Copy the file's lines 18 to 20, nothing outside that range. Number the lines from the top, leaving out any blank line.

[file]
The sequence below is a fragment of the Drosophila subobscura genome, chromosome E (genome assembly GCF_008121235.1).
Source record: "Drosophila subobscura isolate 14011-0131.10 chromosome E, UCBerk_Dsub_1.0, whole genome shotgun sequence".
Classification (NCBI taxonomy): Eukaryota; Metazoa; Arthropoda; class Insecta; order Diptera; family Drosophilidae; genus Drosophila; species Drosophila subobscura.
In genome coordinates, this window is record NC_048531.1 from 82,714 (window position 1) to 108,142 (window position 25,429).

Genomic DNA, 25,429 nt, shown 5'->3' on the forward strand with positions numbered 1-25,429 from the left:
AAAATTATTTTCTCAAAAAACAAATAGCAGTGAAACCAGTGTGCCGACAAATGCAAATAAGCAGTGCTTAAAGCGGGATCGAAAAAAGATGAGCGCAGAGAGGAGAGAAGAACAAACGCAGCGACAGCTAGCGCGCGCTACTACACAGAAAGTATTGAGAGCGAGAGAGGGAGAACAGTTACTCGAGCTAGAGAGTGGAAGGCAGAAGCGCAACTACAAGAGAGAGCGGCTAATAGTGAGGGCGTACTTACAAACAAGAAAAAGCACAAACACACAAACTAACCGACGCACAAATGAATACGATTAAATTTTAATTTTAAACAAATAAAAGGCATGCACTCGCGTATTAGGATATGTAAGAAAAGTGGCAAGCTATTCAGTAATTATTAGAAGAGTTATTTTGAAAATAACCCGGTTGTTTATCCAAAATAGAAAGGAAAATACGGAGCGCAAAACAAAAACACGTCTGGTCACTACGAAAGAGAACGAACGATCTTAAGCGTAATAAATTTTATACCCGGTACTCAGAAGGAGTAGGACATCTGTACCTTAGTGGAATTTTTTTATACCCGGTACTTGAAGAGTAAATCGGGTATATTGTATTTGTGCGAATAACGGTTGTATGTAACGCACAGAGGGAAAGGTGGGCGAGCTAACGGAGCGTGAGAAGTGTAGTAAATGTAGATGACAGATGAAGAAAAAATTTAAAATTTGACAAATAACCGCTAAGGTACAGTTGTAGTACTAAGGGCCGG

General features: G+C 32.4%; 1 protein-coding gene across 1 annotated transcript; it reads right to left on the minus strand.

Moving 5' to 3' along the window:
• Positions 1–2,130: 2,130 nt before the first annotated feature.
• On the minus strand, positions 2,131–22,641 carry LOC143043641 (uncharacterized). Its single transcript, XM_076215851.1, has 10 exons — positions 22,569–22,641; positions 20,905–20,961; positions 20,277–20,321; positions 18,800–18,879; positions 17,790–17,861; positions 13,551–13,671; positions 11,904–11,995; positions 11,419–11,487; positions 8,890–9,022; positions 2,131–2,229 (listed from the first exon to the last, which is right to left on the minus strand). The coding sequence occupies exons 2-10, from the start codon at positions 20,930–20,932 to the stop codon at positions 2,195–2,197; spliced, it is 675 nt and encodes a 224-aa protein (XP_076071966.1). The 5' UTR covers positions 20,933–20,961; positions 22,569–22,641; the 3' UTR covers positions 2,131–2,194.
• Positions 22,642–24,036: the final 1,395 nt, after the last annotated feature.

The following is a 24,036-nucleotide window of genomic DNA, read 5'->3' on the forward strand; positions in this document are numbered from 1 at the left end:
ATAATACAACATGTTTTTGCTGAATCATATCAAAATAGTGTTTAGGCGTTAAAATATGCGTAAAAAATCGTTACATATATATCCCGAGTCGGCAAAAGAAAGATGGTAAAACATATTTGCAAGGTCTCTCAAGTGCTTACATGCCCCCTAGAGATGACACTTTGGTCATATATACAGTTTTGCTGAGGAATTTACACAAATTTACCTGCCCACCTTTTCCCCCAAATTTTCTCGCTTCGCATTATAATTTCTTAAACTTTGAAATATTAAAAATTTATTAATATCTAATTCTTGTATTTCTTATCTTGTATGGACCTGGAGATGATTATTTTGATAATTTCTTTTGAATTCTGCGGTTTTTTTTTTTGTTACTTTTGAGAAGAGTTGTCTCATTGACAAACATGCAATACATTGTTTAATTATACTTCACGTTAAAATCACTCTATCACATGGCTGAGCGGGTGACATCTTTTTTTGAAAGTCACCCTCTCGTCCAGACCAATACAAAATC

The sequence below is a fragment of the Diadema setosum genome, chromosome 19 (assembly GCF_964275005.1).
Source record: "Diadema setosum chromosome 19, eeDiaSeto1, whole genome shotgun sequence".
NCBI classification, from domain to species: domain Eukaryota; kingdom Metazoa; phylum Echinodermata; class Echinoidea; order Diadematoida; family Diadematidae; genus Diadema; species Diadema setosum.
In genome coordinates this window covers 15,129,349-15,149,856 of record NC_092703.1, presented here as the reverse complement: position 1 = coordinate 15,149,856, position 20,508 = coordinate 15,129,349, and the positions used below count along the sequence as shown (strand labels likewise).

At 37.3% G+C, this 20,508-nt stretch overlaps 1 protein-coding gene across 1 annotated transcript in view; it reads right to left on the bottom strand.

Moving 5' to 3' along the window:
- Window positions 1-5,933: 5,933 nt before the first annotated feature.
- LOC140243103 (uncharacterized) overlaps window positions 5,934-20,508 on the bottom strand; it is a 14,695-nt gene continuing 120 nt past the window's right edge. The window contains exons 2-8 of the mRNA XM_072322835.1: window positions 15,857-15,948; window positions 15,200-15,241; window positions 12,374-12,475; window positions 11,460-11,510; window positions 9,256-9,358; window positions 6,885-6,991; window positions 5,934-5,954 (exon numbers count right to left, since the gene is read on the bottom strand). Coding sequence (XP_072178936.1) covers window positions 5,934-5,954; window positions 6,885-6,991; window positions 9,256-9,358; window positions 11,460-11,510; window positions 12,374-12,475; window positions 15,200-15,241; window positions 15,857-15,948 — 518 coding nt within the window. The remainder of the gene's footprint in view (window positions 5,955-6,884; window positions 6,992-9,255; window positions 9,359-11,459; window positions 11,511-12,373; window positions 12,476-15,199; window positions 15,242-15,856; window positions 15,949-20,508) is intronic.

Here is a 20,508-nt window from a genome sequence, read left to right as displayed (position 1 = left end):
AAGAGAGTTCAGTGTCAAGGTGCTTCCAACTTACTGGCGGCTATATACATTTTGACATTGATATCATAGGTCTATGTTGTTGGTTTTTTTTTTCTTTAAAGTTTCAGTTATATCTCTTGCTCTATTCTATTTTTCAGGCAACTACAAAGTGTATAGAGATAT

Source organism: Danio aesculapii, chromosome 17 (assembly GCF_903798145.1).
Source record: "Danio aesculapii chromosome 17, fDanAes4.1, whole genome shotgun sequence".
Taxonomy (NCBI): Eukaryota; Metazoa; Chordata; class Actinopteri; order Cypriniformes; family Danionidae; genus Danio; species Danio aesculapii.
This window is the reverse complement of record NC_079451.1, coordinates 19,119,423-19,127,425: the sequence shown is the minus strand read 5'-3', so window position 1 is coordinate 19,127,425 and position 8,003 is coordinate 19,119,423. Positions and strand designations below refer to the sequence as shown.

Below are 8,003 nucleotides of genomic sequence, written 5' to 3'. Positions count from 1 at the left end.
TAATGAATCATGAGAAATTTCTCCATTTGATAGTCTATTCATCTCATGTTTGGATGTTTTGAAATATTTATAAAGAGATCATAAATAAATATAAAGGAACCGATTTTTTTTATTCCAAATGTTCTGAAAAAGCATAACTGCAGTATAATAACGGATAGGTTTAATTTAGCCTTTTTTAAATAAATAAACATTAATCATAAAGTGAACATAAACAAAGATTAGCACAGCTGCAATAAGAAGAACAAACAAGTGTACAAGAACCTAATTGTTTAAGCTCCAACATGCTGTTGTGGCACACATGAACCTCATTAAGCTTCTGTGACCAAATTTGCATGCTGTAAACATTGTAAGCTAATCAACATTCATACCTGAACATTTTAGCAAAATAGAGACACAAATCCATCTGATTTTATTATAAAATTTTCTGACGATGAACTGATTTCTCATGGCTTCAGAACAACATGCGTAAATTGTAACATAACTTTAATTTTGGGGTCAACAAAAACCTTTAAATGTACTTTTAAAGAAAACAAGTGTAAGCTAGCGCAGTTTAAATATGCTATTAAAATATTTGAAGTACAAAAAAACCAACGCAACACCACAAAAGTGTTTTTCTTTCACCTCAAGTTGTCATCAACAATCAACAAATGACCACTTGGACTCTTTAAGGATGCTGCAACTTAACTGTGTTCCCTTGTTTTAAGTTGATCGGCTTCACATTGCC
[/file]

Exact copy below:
At 37.3% G+C, this 20,508-nt stretch overlaps 1 protein-coding gene across 1 annotated transcript in view; it reads right to left on the bottom strand.

Moving 5' to 3' along the window:
- Window positions 1-5,933: 5,933 nt before the first annotated feature.